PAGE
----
Resources for Flexible Quantum Information Processing

Over the past two decades, quantum technologies for computation, communication and sensing have progressed from theoretical proposals to experimental reality. Although these technologies are widely expected to outperform their classical counterparts in the future, present day stateoftheart setups operating in the quantum domain cannot compete with currently available classical devices such as smart phones or laptop computers. This is, in part, due to the difficulties in controlling and precisely manipulating the required quantum systems such as trapped atoms or quanta of light (socalled photons). Consequently, modern prototypes for quantum computers operate with only a handful of information carrying systems called “qubits”, the quantum equivalents of classical bits.
In this research project, we investigate how the scarce quantum resources such as the available qubits can be used most efficiently to perform desired tasks such as running computations on a quantum computer. In particular, a novel aspect of this theoretical research project will be the focus on developing flexible multipurpose devices for quantumenhanced sensing and computation [Friis et al., New J. Phys. 19, 063044 (2017)]. That is, if resources are very limited and costly, it is desirable to design gadgets that are able to perform several tasks of interest using the same basic resources. The project is in this sense inspired by the technological miniaturization and functional integration that has taken place for modern smart phones. In our quest to develop flexible integrated quantum devices, we will hence study how resources for quantum computation and quantum communication can be converted and used most efficiently to perform also other tasks such as the precise measurement and estimation of unknown parameters. Apart from the conversion of informationtheoretic resources into each other, we will also consider the exchange with physical resources such as the available energy [e.g., conversion of energy into correlations, see Vitagliano, Klöckl, Huber, Friis, arXiv:1803.06884 or energy cost of measurements, see Guryanova, Friis, Huber, arXiv:1805.11899]. To achieve this, our research of computational and communicational tasks will be embedded in the context of physical theories such as quantum thermodynamics (e.g., to study the exchange and extraction of energy from systems with some temperature) and quantum optics (the interaction of light and matter in the quantum domain). Using these techniques, we will investigate, for example, how energy may be traded for information gain in the estimation of an unknown quantity, and how such tasks may be influenced by practical and fundamental limitations.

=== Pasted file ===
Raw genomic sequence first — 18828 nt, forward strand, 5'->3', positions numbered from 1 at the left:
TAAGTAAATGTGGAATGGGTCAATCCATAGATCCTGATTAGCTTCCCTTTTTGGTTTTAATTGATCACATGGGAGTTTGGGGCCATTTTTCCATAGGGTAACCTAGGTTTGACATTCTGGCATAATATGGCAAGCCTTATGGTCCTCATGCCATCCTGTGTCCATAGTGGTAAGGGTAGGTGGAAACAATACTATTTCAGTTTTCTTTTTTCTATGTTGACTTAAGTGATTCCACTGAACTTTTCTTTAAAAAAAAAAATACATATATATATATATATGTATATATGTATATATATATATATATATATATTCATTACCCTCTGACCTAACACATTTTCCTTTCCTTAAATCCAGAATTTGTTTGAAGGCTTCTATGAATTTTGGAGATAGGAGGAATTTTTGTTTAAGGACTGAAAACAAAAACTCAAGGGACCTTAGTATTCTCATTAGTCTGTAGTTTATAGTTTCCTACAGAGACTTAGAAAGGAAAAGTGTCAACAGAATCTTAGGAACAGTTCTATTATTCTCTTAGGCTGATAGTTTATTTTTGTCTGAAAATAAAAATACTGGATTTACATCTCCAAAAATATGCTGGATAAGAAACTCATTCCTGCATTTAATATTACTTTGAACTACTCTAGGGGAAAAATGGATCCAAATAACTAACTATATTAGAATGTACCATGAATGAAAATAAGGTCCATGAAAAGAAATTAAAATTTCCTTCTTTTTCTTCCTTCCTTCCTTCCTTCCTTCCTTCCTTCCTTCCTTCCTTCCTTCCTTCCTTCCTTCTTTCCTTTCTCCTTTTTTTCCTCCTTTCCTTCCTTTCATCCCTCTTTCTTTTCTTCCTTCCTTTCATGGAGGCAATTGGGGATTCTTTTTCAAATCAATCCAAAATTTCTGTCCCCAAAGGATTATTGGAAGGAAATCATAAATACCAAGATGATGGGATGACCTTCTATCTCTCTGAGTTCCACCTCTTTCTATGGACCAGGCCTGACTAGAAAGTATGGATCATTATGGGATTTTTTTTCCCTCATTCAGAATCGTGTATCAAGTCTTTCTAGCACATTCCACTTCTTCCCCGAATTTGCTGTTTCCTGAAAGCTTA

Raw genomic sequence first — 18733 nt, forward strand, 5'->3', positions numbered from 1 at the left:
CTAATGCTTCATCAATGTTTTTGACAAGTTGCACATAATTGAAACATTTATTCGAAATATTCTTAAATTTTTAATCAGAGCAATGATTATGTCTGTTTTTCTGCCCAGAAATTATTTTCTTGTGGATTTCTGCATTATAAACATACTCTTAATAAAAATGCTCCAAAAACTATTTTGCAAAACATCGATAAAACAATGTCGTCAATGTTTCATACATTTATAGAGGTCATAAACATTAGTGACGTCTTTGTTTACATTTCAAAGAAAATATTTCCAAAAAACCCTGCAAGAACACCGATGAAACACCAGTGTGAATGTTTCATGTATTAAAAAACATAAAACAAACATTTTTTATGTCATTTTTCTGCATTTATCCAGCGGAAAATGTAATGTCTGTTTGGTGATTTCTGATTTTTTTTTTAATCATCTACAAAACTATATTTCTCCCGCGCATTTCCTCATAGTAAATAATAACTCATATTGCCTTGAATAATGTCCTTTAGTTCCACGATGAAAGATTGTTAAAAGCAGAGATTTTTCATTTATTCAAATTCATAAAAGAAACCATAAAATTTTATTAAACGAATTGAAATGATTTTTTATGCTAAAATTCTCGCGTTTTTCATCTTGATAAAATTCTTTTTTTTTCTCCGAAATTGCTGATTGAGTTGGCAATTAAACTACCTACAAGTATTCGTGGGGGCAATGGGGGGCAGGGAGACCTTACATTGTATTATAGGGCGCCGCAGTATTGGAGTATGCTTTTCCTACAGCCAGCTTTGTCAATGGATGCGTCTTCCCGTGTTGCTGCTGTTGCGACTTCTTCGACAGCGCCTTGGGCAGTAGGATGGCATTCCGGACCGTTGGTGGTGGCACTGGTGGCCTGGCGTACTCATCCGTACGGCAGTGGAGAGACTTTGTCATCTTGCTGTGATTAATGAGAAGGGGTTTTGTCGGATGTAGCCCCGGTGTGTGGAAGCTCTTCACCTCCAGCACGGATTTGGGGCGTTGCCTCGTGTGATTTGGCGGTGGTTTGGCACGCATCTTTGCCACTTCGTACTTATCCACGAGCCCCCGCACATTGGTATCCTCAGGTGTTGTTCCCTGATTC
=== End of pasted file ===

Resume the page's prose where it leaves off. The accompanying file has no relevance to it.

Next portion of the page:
The project will connect to various aspects of my research in quantum thermodynamics, quantum metrology, quantum computation and entanglement detection.
In this research project, we investigate how the scarce quantum resources such as the available qubits can be used most efficiently to perform desired tasks such as running computations on a quantum computer. In particular, a novel aspect of this theoretical research project will be the focus on developing flexible multipurpose devices for quantumenhanced sensing and computation [Friis et al., New J. Phys. 19, 063044 (2017)]. That is, if resources are very limited and costly, it is desirable to design gadgets that are able to perform several tasks of interest using the same basic resources. The project is in this sense inspired by the technological miniaturization and functional integration that has taken place for modern smart phones. In our quest to develop flexible integrated quantum devices, we will hence study how resources for quantum computation and quantum communication can be converted and used most efficiently to perform also other tasks such as the precise measurement and estimation of unknown parameters. Apart from the conversion of informationtheoretic resources into each other, we will also consider the exchange with physical resources such as the available energy [e.g., conversion of energy into correlations, see Vitagliano, Klöckl, Huber, Friis, arXiv:1803.06884 or energy cost of measurements, see Guryanova, Friis, Huber, arXiv:1805.11899]. To achieve this, our research of computational and communicational tasks will be embedded in the context of physical theories such as quantum thermodynamics (e.g., to study the exchange and extraction of energy from systems with some temperature) and quantum optics (the interaction of light and matter in the quantum domain). Using these techniques, we will investigate, for example, how energy may be traded for information gain in the estimation of an unknown quantity, and how such tasks may be influenced by practical and fundamental limitations.
The project will connect to various aspects of my research in quantum thermodynamics, quantum metrology, quantum computation and entanglement detection.